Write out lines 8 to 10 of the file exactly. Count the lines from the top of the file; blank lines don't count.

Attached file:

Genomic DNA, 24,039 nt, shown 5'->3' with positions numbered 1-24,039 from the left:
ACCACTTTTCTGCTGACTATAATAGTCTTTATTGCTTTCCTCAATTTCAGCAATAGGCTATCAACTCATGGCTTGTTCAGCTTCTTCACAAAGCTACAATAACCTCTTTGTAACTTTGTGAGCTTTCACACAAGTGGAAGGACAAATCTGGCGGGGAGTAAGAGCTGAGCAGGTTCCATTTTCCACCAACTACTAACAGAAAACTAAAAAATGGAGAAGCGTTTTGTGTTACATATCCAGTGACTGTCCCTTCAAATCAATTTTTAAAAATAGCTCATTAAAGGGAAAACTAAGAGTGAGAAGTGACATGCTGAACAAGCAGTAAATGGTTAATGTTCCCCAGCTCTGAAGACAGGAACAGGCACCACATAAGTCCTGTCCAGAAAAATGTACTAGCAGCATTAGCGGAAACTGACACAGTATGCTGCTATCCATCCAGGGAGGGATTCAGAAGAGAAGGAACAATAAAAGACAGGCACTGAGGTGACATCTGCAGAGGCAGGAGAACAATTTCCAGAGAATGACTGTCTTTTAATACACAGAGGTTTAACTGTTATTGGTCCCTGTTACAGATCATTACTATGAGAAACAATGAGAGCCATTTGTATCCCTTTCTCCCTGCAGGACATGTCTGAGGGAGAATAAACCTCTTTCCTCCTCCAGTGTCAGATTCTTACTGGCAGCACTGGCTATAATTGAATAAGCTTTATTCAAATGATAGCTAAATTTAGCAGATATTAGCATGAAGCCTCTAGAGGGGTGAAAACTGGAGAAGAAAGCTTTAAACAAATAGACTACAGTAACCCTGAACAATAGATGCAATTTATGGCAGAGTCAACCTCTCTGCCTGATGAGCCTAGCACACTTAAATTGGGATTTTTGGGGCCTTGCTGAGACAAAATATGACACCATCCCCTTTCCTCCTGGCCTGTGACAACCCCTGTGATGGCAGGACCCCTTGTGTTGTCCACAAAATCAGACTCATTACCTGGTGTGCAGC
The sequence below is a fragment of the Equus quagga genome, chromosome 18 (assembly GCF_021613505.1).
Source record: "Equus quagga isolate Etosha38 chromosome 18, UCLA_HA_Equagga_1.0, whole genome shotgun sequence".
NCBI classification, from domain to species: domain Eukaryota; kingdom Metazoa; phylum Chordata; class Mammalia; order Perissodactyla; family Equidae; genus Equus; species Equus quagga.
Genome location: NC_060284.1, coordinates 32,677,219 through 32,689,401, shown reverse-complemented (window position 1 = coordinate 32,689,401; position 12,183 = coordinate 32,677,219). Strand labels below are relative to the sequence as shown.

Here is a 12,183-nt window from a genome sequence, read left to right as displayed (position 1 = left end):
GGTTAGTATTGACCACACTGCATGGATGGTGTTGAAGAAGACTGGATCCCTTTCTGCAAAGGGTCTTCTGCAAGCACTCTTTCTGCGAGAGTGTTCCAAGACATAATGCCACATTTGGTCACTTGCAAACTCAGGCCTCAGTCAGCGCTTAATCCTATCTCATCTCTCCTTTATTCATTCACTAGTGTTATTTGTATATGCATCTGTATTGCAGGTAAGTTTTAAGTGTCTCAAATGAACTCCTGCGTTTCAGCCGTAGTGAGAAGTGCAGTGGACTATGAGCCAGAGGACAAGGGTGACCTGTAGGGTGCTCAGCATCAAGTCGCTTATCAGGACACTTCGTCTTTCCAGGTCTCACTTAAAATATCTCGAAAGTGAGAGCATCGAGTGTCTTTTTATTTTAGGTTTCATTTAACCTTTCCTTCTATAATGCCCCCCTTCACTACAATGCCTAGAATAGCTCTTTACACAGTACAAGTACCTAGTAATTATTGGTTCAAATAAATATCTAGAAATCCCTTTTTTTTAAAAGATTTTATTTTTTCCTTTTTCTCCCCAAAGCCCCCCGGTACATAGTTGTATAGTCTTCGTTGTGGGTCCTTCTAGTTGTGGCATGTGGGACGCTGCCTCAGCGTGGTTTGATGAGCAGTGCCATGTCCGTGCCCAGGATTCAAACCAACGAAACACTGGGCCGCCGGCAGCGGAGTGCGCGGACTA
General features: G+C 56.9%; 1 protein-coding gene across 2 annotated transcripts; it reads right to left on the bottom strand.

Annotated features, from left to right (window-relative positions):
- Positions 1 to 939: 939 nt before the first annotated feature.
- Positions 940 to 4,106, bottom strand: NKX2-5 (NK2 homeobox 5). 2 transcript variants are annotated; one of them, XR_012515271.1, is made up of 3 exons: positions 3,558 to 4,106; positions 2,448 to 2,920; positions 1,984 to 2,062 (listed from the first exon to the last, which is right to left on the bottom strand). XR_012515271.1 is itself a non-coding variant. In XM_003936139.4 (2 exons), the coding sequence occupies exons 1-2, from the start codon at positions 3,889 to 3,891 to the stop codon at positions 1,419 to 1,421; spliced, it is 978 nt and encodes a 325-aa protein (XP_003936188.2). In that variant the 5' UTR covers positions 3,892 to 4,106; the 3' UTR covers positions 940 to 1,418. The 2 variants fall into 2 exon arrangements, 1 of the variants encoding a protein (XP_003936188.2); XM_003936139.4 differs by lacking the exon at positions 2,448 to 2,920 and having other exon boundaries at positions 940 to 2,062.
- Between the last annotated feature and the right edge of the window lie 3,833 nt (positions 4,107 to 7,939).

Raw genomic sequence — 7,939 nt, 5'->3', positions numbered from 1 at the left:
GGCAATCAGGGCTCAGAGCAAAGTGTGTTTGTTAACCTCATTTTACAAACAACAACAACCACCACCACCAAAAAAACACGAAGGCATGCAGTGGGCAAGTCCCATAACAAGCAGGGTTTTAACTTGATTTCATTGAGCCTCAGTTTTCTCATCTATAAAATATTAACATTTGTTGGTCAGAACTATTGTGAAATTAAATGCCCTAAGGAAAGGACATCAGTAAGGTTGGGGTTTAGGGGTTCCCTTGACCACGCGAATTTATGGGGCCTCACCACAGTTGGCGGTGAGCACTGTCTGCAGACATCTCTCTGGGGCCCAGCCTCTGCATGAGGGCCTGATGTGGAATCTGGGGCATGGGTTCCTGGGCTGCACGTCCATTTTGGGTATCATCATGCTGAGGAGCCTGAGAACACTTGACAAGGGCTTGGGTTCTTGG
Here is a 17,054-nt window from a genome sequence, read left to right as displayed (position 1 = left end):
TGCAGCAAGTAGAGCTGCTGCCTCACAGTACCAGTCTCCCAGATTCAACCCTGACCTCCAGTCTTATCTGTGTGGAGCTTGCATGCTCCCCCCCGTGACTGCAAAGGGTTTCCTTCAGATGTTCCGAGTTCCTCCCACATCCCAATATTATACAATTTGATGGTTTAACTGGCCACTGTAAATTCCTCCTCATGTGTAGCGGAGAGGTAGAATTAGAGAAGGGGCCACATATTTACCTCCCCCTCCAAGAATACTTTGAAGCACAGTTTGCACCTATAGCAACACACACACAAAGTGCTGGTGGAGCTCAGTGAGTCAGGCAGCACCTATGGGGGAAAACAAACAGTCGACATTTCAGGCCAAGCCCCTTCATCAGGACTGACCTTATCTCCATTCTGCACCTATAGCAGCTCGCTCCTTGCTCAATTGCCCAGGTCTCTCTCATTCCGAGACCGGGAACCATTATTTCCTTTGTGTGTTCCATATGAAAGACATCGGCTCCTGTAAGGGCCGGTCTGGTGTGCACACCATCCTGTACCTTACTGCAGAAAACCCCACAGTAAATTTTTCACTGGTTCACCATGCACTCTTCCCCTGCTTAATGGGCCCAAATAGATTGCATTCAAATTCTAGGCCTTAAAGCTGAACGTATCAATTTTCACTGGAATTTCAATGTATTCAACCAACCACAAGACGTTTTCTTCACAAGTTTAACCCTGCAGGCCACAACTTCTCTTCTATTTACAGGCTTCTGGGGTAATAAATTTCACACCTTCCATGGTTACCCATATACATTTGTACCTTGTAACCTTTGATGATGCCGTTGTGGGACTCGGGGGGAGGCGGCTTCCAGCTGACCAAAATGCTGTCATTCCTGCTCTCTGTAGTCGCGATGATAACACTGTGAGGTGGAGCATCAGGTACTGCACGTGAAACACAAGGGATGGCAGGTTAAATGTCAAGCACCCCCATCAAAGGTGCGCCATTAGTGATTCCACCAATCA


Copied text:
GGTTAGTATTGACCACACTGCATGGATGGTGTTGAAGAAGACTGGATCCCTTTCTGCAAAGGGTCTTCTGCAAGCACTCTTTCTGCGAGAGTGTTCCAAGACATAATGCCACATTTGGTCACTTGCAAACTCAGGCCTCAGTCAGCGCTTAATCCTATCTCATCTCTCCTTTATTCATTCACTAGTGTTATTTGTATATGCATCTGTATTGCAGGTAAGTTTTAAGTGTCTCAAATGAACTCCTGCGTTTCAGCCGTAGTGAGAAGTGCAGTGGACTATGAGCCAGAGGACAAGGGTGACCTGTAGGGTGCTCAGCATCAAGTCGCTTATCAGGACACTTCGTCTTTCCAGGTCTCACTTAAAATATCTCGAAAGTGAGAGCATCGAGTGTCTTTTTATTTTAGGTTTCATTTAACCTTTCCTTCTATAATGCCCCCCTTCACTACAATGCCTAGAATAGCTCTTTACACAGTACAAGTACCTAGTAATTATTGGTTCAAATAAATATCTAGAAATCCCTTTTTTTTAAAAGATTTTATTTTTTCCTTTTTCTCCCCAAAGCCCCCCGGTACATAGTTGTATAGTCTTCGTTGTGGGTCCTTCTAGTTGTGGCATGTGGGACGCTGCCTCAGCGTGGTTTGATGAGCAGTGCCATGTCCGTGCCCAGGATTCAAACCAACGAAACACTGGGCCGCCGGCAGCGGAGTGCGCGGACTA
General features: G+C 56.9%; 1 protein-coding gene across 2 annotated transcripts; it reads right to left on the bottom strand.

Annotated features, from left to right (window-relative positions):